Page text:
At the PV ModuleTech 2018 conference in October, the leading international module suppliers will be on stage, outlining their product offerings for 2019.
Today, there are well above 300 companies operating module assembly lines. This ranges from factories with just a few megawatts of equipment capacity, to multi-GW fabs. Module lines are installed today across all geographic regions, in more than 100 different countries.
However, very few module suppliers can be considered truly global, regardless of how one defines ‘global’ today in the solar industry. (I will take a fresh look at this topic again in the feature.)
The solar industry is now going through a harsh reality-check phase, having been somewhat distorted by what has been happening within China over the past few years; and this is poised to redefine the group of companies that will satisfy non-mainland-China module supply in 2019.
This article takes a closer look at the type of module companies that will be internationally known over the next 12-18 months, and beyond. The research has been done recently by PV-Tech’s in-house market research group, and will culminate in October during the PV ModuleTech 2018 conference in Penang, on 23-24 October 2018.
At the PV ModuleTech 2018 conference in October, the leading international module suppliers will be on stage, outlining their product offerings for 2019. This group of companies, including the likes of First Solar and SunPower, are among the most bankable suppliers to the industry today, and are routinely on the list of approved companies by utility-scale lenders.
Recap on leading global module suppliers
At the start of 2018, we presented our Top-10 Module Suppliers of 2017. Since our (very) early compilation, a few minor tweaks were reported to start-of-year estimates, in particular relating to the quantity of company-branded modules being supplied to the in-house project development work done by some of the companies listed.
The final revised Top-10 for 2017 is actually much better if we call this a Top-12, as this group is well ahead of all others, and there is not much between the ranking positions 10, 11, and 12.
The top-12 module suppliers supplied almost two-thirds of all market-supply during 2017, with each company having slightly different tactics in terms of module technologies and geographies covered.
The inclusion of Talesun and First Solar in the above list is crucial, as opposed to looking simply at a top-10 list in which the final few are close in terms of module shipments.
Indeed, companies such as Talesun and Risen are particularly relevant today as China demand sees its much-needed reality-check. There is no doubt that when we look at which of the hundreds of module suppliers headquartered in China will be the ones that can adapt to a global end-market in which China is less significant, then those that have international experience already will be firmly in the driving seat.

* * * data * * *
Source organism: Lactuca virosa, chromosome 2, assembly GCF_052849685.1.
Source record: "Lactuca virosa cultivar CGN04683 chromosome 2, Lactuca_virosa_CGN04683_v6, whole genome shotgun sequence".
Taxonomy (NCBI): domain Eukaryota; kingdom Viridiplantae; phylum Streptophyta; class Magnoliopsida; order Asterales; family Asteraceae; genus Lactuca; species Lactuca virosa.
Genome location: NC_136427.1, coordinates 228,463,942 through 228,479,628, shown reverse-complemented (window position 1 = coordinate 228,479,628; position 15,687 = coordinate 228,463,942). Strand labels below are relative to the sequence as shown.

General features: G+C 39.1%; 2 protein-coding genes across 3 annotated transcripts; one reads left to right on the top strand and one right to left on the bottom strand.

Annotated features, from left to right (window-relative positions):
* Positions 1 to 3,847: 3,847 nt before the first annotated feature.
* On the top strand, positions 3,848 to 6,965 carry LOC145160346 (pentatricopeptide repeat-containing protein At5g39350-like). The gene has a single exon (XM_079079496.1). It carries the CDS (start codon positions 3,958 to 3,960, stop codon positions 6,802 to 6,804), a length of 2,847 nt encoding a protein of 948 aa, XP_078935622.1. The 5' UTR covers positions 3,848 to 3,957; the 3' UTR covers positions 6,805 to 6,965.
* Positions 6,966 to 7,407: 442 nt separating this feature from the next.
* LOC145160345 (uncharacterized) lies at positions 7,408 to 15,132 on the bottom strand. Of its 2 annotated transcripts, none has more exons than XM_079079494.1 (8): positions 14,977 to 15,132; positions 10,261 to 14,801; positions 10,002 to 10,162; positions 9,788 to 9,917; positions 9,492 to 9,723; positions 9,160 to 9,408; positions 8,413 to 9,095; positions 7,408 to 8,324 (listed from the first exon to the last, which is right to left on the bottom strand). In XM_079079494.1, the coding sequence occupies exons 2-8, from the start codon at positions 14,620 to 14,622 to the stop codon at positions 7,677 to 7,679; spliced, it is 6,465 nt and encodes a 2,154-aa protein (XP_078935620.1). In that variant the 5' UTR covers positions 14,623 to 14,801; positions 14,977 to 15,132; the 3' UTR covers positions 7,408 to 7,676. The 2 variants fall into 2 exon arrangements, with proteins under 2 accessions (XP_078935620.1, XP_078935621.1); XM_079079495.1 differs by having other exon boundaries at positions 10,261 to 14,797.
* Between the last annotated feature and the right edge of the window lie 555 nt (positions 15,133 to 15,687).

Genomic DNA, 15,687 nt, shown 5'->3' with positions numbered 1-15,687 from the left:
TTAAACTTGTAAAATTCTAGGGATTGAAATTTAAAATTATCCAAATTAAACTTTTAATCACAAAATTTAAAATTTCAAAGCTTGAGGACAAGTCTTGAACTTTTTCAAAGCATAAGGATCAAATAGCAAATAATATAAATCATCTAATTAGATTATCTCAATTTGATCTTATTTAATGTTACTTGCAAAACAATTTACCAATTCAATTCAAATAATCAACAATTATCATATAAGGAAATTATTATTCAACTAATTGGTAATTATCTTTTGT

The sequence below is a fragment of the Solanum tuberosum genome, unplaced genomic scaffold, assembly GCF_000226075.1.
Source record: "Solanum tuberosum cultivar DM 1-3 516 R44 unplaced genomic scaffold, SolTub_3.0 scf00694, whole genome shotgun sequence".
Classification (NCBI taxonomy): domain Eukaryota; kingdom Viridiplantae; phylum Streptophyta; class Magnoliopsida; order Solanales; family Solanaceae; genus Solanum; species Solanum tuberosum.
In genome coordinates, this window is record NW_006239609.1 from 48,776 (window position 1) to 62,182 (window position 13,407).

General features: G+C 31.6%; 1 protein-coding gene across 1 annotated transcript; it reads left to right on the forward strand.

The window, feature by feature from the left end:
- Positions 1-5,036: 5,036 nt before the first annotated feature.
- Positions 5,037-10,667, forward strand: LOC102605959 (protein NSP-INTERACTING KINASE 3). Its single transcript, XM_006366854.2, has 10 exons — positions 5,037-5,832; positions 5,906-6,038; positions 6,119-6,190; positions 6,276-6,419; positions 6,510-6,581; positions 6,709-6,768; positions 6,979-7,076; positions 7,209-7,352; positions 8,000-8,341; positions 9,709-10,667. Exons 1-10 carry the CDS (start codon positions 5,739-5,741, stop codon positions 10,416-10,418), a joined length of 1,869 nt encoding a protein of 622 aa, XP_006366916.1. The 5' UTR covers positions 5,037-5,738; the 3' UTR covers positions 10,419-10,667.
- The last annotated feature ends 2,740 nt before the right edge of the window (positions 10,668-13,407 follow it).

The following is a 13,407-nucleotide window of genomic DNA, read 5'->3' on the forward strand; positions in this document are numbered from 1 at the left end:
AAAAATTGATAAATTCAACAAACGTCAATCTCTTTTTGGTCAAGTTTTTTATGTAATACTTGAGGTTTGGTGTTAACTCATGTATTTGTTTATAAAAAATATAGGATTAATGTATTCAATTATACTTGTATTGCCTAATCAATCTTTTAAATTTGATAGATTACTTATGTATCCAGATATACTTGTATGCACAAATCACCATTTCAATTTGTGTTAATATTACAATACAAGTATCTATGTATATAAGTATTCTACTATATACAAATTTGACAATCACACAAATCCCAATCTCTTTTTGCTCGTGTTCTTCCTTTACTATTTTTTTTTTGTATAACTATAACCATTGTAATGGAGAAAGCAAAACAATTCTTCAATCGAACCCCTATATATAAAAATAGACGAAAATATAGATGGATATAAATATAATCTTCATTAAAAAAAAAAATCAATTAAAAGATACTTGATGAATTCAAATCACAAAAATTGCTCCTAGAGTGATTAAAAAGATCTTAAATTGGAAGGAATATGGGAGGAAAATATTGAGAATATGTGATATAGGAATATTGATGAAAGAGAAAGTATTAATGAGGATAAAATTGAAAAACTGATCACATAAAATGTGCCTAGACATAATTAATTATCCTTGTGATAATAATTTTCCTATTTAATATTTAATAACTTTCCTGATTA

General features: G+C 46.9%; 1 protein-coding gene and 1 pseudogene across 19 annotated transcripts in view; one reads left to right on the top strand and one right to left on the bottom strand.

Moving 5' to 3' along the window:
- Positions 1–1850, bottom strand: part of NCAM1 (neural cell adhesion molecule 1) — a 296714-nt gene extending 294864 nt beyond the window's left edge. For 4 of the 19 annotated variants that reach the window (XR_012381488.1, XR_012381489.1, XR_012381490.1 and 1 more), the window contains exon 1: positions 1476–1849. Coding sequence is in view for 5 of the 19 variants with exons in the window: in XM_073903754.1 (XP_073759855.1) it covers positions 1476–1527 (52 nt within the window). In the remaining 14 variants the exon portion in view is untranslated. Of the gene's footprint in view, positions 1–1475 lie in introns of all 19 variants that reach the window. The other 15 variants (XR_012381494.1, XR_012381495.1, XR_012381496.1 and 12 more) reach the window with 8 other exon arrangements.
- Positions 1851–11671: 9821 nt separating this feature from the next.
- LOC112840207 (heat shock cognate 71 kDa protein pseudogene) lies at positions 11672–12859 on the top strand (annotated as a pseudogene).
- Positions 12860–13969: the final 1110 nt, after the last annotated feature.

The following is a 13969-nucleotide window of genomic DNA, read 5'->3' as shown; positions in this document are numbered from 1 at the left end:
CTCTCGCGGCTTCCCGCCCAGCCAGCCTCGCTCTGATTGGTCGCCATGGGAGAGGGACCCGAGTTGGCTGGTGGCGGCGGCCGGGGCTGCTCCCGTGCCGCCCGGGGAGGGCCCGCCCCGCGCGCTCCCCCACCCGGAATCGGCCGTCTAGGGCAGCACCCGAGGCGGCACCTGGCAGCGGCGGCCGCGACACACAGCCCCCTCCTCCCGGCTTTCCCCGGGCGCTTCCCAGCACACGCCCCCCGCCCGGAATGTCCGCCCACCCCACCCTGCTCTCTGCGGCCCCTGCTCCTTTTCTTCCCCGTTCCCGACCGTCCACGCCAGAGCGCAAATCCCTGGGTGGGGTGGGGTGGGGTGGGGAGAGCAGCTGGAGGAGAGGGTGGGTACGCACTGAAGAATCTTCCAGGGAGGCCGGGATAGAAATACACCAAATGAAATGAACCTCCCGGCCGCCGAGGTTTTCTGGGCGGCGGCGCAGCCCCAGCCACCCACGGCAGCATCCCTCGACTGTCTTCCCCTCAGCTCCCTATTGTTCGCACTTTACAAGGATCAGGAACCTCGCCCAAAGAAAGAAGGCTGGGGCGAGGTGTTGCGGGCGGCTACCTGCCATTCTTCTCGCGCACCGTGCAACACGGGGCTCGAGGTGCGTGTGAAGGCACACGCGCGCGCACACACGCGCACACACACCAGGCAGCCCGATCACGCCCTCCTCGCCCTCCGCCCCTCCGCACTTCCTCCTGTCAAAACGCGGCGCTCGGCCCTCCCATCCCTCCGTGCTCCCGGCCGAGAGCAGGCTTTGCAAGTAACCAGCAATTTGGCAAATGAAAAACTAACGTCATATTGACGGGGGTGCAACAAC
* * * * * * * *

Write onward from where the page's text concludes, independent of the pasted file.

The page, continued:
It remains a fact that only about 10 Chinese-headquartered module suppliers have been active globally in the past few years. Eight of these 10 companies are shown in the table above. Others have simply outsourced to contract makers in Southeast Asia when shipments to tariff-constrained regions presented themselves as immediate opportunities.
Indeed, Talesun and Risen typically receive less credit globally, compared to US-listed (albeit a dwindling number these days) China-HQ Silicon Module Super League (SMSL) players. However, the focus on utility solar and bringing finance into shovel-ready sites has many similarities to the route taken by companies like Canadian Solar in the past few years.
The most interesting fact from the above table however is that almost two-thirds of all MW shipments in 2017 came from the above module suppliers. And if we confine 2017 demand purely to utility-scale (remove all residential and C&I type installation), we move to above three-quarters.
75% of utility module supply from 12 companies: the real bankable Tier 1 grouping?
Surely this set of companies becomes the first port of call when talking about bankability prospects for utility scale solar? Certainly, these companies feature most on lender’s approved lists – or should do! Perhaps scanning through the other GW-plus suppliers there are obvious contenders to add here, such as SunPower and REC-Solar, but it is hard to get to more than 20 companies that ought to be on non-China utility-scale approved-supplier listings today.
Until now, the solar industry has not cracked the bankable-list conundrum, and this is perhaps one reason why so many EPCs and developers are left to contemplate on supplier choice once sites are fully operational.
PV ModuleTech 2018 to define the market leaders for 2019
Many of the module suppliers shown in the table above (and cited elsewhere in this article) will be at PV ModuleTech 2018, outlining their product offering for utility-scale solar sites in 2019-2020, and explaining the technology and financial metrics that underpin their bankability-status in the industry today. The learning potential for EPCs and developers (including asset owners/managers and O&Ms) is clearly evident.
Indeed, I have taken on the task of providing an independent overview of what we see at PV-Tech will unfold in 2019, once we remove China end-market supply, and the module suppliers in China that will not make the transition from domestic-supply-dominant to overseas-shipment leaders.
Join this webinar, presented by Dr. Finlay Colville as he explains the methodology and findings, and reveals the companies that currently have a rating score in the highest bankability grade category of the industry’s first PV module bankability ratings system.
Understand fully the technical and logistical supply chains that determine the production and performance of solar modules, including all related factors impacting quality, reliability & bankability.